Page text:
Animal studies also have established a significant correlation between the degree of arterial injury caused by metallic stents and the resultant neointimal thickness and lumen stenosis at the stented site. Patients with restenosis may be those whose vessel incurred greater injury during revascularization. Indeed, breakage of the internal elastic lamina (IEL) has been correlated with a higher level of restenosis. Similarly, higher injury score has been implicated as a causal factor in neointimal formation, resulting in restenosis. In addition, inflammation caused by the implantation of the stent may cause neointimal growth, and a deeper arterial laceration causes a greater inflammatory reaction. Thus, the amount of neointimal formation may be proportional to the degree of vessel injury, the extent of inflammatory reaction, or both, independently or in combination, wherein the deep arterial lacerations cause the thickest neointima leading to a more severely compromised lumen. Stent design, its geometric configuration, and the amount of surface metal coverage also affects the degree of vessel wall injury, the resulting inflammatory response, and the quality of neointima formed after implantation of the stent.

What has been needed, and heretofore unavailable, in the art of stent design is a geometric configuration of the stent struts which minimizes neointimal growth. Such a design should reduce the disturbance of the blood flow within the vessel. Moreover the optimal stent geometry should reduce the injury and inflammation of the vessel wall. The present invention satisfies these and other needs.

SUMMARY OF THE INVENTION

Briefly, and in general terms, the present invention is directed to the design and configuration of stents that will minimize the disturbance of blood flow in the vessel and that will minimize the trauma caused by the stent to the vessel wall in which it is implanted. The stent of the present invention includes struts having an outer surface configured with a geometry that contacts a vessel wall so as to reduce the injury, and inflammation, to the several layers of the vessel wall. In addition, the stent struts have an inner surface that contacts the blood flow, wherein the inner surface is configured with a geometry that reduces the turbulence of the blood flow as it passes over the struts. Moreover, the shape of the outer surface may be different from the shape of the inner surface. Such a configuration reduces the disturbance to the endothelium created by changes in fluid shear stress, and minimizes trauma to the vessel wall, leading to a decrease in neointimal hyperplasia.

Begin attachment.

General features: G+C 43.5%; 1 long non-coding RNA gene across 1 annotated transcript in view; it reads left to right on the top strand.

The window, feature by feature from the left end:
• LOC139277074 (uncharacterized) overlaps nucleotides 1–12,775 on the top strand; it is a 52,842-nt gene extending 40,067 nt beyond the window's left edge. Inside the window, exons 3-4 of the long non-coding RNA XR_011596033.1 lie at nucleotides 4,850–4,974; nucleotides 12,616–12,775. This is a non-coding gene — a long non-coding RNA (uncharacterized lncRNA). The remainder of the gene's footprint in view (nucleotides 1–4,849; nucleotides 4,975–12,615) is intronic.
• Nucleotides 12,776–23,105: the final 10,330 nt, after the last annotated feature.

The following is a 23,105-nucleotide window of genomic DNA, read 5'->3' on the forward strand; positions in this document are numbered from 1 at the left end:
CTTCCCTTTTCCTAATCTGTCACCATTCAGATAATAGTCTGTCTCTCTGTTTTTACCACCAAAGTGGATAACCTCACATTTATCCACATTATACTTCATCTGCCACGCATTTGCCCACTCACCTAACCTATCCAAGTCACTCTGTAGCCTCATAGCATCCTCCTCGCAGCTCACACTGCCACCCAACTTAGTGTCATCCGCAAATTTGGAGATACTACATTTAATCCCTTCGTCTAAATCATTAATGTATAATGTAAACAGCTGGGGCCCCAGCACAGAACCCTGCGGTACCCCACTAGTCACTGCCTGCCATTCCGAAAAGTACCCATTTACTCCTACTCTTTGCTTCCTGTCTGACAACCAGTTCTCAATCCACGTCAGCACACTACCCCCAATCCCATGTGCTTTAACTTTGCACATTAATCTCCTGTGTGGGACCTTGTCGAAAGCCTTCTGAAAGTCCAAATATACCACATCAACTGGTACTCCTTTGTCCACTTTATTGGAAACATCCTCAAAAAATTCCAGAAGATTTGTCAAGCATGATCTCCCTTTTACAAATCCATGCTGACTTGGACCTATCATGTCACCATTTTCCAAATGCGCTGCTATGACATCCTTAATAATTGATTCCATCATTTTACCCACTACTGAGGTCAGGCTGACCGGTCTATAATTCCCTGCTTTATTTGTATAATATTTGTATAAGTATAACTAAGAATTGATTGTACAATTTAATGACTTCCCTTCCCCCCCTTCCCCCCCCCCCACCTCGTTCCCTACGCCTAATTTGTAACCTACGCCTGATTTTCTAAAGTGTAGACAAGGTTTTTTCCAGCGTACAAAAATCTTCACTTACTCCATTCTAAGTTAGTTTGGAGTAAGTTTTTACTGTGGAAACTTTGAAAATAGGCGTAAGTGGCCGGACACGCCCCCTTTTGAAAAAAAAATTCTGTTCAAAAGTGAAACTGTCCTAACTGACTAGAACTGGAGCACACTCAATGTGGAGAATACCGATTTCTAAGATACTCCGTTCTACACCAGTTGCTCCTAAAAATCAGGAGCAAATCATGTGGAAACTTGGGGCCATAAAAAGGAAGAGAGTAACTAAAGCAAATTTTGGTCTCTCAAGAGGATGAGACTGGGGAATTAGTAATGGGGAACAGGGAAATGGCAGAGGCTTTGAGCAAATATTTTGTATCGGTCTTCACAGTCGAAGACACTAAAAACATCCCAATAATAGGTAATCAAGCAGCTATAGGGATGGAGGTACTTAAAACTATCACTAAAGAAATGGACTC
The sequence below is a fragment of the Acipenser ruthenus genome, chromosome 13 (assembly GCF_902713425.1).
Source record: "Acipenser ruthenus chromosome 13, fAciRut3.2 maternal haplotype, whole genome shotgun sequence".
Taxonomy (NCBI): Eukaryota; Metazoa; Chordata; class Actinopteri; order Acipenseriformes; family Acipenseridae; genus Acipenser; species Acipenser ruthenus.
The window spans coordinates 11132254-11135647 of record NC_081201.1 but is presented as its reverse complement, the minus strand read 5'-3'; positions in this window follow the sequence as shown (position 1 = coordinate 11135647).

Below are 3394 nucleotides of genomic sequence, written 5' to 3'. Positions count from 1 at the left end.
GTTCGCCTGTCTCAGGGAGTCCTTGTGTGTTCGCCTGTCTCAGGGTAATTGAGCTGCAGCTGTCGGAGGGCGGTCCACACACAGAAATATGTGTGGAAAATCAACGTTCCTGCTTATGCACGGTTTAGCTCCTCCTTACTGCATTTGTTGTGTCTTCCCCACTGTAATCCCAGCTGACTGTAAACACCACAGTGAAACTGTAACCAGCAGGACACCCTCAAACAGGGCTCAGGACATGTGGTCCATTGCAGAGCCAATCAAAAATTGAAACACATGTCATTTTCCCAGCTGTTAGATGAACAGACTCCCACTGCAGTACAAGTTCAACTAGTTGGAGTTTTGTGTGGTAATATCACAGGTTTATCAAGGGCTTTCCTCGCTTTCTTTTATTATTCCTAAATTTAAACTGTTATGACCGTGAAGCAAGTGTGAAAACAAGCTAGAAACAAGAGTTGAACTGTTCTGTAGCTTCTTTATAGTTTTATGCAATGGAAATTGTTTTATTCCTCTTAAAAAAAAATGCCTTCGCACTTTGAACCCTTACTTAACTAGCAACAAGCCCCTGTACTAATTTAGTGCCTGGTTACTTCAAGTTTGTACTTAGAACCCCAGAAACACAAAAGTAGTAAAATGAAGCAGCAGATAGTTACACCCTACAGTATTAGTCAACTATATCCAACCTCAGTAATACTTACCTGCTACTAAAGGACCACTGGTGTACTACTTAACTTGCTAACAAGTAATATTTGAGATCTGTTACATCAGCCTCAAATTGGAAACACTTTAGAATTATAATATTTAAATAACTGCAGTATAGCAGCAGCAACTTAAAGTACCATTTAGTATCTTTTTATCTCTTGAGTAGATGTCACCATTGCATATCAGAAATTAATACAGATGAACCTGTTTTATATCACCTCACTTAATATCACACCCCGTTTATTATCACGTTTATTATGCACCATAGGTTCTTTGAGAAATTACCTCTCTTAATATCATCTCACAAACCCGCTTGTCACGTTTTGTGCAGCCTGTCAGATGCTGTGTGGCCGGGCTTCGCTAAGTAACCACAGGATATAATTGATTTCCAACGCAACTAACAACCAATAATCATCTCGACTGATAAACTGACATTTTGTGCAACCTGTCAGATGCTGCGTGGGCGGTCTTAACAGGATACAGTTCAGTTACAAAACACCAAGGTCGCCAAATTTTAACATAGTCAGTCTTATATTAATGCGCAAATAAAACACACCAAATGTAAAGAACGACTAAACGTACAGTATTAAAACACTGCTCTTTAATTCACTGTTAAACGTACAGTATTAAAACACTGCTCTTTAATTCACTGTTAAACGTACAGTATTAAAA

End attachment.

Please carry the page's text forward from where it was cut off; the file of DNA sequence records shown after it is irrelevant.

Despite the widespread use of intracoronary stents, in-stent restenosis remains a major clinical problem. Restenosis after stent implantation is principally caused by neointimal hyperplasia. It has been shown that smooth muscle cell proliferation is affected by signaling from the endothelium for lumenal narrowing. Immediately upstream and downstream of the struts, the flow is disturbed, with flow reversals and eddies. In addition, breakage of the internal elastic lamina and inflammation caused by the implantation of the stent has been correlated with a higher level of restenosis. Stent design, specifically the geometric configuration of the stent struts, can affect the amount of vessel wall injury and inflammation, as well as the shear stress and turbulence of the blood flow over the stent. Thus, the strut geometry may effect neointimal formation after implantation of the stent.